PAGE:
Vancouver winters are usually characterized as being wet and gloomy, with slightly above freezing temperatures and LOTS of rain. But every so often we get what Vancouverites lovingly call "snowmaggedon," usually only once or twice a year. Our first snowmaggedon was this past Wednesday, with 10-15cm of snow and daytime temperatures of -7C. Schools closed. City officials advised everyone to stay off the roads while an area ill-equipped to handle large snow dumps did their best to clear the snow and make things safe. This led to an area-wide snow day. While many people lament the inconvenience that comes with a snow day, I chose to embrace it full on and appreciate the fluffy white stuff in my local neighbourhood while I had the chance.
Exploring City Parks and Trails by Snowshoe
When you live in a place like Vancouver and you get a massive dump of snow, everything looks different. The landscapes are brighter and more pristine. Places you might not normally frequent become beautiful settings for romping around in snowshoes. And if you live in an area like mine that has lots of side streets that don’t get any attention from city plows, your neighbourhood becomes one big snowy playground.
Naturally, the first things to go explore nearby parks. We have a small nature trail right next to our townhouse complex where we started out snowshoeing adventure. We followed the trail up the hill then tromped through the side streets to eventually get to another city park, which was completely untouched.
One of our favourite local trails follows along a creek, so we made sure that we included it in our trip plan. Snow piled up on rocks as the water softly babbles along makes for a truly serene forest experience.
Snowshoeing Fun with the Urban Elements
Of course, large parts of your urban snowshoeing adventure will not be in nature havens, but even sidewalks and side streets become beautifully in touch with nature when covered in snow. It also gives you the opportunity to be social with your neighbours as they shovel their driveways. And everyone seemed to appreciate the whimsy of us being out on the city streets in our snowshoes. We received a number of friendly waves and thumbs up on our journey. Keep an eye out for opportunities to be a Good Samaritan too. We encountered two different people who were futilely spinning the tires of their vehicles to try and escape a snowy patch. Having traction by way of snowshoes makes it much easier to push them free. We helped both and our help was gratefully received and appreciated.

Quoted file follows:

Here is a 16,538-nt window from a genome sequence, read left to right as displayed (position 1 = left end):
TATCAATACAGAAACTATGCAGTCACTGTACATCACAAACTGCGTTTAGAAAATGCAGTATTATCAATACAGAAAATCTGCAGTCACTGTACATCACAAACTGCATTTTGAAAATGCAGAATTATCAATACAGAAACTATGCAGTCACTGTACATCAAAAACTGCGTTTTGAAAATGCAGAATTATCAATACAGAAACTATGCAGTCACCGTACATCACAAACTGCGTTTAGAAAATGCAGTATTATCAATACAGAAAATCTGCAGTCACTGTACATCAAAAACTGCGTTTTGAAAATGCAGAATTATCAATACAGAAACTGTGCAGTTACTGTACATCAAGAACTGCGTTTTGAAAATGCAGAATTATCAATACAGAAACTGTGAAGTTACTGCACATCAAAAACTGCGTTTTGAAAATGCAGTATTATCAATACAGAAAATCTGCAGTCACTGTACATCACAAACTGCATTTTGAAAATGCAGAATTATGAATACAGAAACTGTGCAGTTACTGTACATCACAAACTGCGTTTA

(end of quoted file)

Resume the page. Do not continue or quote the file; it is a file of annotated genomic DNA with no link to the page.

We also happened upon a railroad track covered in untouched snow, that was directly on our route. We knew it to be a very infrequently used track so we decided to travel along it. Please note, that if you snowshoe along a railroad track, make sure it’s one that you can quickly, easily and safely hop off if a train does happen to come around.
Choose an Urban Destination
While we didn’t start out with a specific turn-around point, we travelled a long way through the side streets of Surrey until we realized we were close to a grocery store. We decided to go and pick up items to make a nice, hot clam chowder upon our return. The warm, appreciative laughter we received as we tromped up the snow covered areas to the front of the store made me smile.
The nice thing about the ubiquitous snow was that we could easily take a different route home and be treated to yet more snowy landscapes. We descended the final hill on a city path next to Scott Road, which offered some different expansive views of the city.
All in all, we travelled 11km in our snowshoes over the course of 3 hours, and got to come home and top it off by making snow angels before heading in to warm up and make our clam chowder. This unique urban snowshoeing adventure was our first time using our snowshoes this years. What a wonderful way to kick off the season!
Now over to you. Do you go out on urban snowshoeing or cross-country skiing adventures? What kinds of places do you like to lay tracks? Please share your experiences in the comments.